There were 697 households out of which 17.4% had children under the age of 18 living with them, 35.6% were married couples living together, 8.0% had a female householder with no husband present, and 52.1% were non-families. 41.3% of all households were made up of individuals and 12.6% had someone living alone who was 65 years of age or older. The average household size was 1.96 and the average family size was 2.71.

In the town the population was spread out with 15.0% under the age of 18, 17.1% from 18 to 24, 28.5% from 25 to 44, 20.9% from 45 to 64, and 18.5% who were 65 years of age or older. The median age was 36 years. For every 100 females there were 92.7 males. For every 100 females age 18 and over, there were 90.6 males.

The median income for a household in the town was $26,771, and the median income for a family was $37,500. Males had a median income of $27,188 versus $21,838 for females. The per capita income for the town was $17,003. About 12.1% of families and 15.7% of the population were below the poverty line, including 11.2% of those under age 18 and 5.9% of those age 65 or over.[4]

History[edit]

Star City was founded in 1907[7] and its early population was made up primarily of workers at the Star Glass Company and Seneca Glass.[citation needed]

Socialist Party government[edit]

By 1910 the Socialist Party of America had organized a branch in the town and within a year had won four out of five seats in the city council, as part of a wider national political movement of the time.[8][9]

The Socialist Party would continue to be the dominant party in Star City politics through 1917, when its rival the Citizens' Party took over municipal government. To avoid un-American connotations that became associated with the name after World War I, the Socialist Party of Star City in 1918 renamed itself the Independent Citizens' party and won back local government, partly due to its opposition to the regressive "capitation tax" the Citizens' Party had imposed.[10] However, in 1924, the People's party, formed two years earlier and composed largely of former Citizens' party supporters, took over.[11] Until that time, the Socialists were a mainstay of this working-class town, organizing the Workingmen's Co-operative Store and creating community pillars with Local Twenty-six of the American Flint Glass Workers' Union and the Young People's Socialist League.[12]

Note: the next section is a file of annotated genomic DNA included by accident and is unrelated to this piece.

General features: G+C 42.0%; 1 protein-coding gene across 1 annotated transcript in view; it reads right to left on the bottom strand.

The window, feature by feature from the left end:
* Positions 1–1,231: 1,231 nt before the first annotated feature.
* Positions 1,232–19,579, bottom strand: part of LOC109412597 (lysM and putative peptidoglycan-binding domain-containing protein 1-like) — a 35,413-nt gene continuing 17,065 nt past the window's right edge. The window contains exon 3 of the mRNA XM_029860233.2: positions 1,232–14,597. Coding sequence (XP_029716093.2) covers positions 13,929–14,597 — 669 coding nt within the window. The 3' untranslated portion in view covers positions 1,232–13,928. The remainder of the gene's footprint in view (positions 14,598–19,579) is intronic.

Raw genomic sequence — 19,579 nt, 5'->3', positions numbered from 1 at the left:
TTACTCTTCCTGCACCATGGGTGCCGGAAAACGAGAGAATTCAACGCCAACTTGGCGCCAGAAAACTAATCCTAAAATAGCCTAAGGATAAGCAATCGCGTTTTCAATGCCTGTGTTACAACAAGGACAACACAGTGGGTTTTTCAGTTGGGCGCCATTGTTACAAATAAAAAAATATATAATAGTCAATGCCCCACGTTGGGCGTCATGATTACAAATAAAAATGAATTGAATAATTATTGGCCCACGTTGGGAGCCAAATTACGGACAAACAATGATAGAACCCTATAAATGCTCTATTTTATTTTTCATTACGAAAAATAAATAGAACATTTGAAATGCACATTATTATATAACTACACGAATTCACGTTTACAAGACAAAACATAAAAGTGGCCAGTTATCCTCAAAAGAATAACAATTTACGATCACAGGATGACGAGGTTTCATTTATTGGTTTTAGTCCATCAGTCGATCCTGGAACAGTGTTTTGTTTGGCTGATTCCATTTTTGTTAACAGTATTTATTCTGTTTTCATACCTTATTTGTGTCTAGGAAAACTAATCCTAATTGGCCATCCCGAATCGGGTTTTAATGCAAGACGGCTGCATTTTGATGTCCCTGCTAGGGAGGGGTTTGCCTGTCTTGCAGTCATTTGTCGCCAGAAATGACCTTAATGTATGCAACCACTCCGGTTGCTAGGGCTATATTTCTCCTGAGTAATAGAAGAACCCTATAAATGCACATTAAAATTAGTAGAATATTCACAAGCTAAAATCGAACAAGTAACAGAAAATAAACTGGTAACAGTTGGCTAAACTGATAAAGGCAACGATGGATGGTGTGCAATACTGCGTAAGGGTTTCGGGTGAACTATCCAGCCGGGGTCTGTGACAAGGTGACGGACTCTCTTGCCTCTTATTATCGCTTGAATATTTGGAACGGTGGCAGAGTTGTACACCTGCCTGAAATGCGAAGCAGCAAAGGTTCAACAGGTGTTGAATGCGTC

Star City Volunteer Fire Department[edit]

Star City is home to the Star City Volunteer Fire Department which was founded in the year 1939. SCVFD is home to a 100% volunteer firefighting staff and a partially paid EMS staff. SCVFD responds to approximately 1200 emergency calls per year that include fire suppression as well as first response to medical emergencies and vehicle accidents.

Star City Bridge[edit]

The Star City Bridge was demolished in 2002 and rebuilt. The new bridge is named the Edith Barill Bridge, but many still call it by its original name. The five-lane bridge crosses the Monongahela River and connects Star City to the nearby towns of Granville, Osage, and Westover.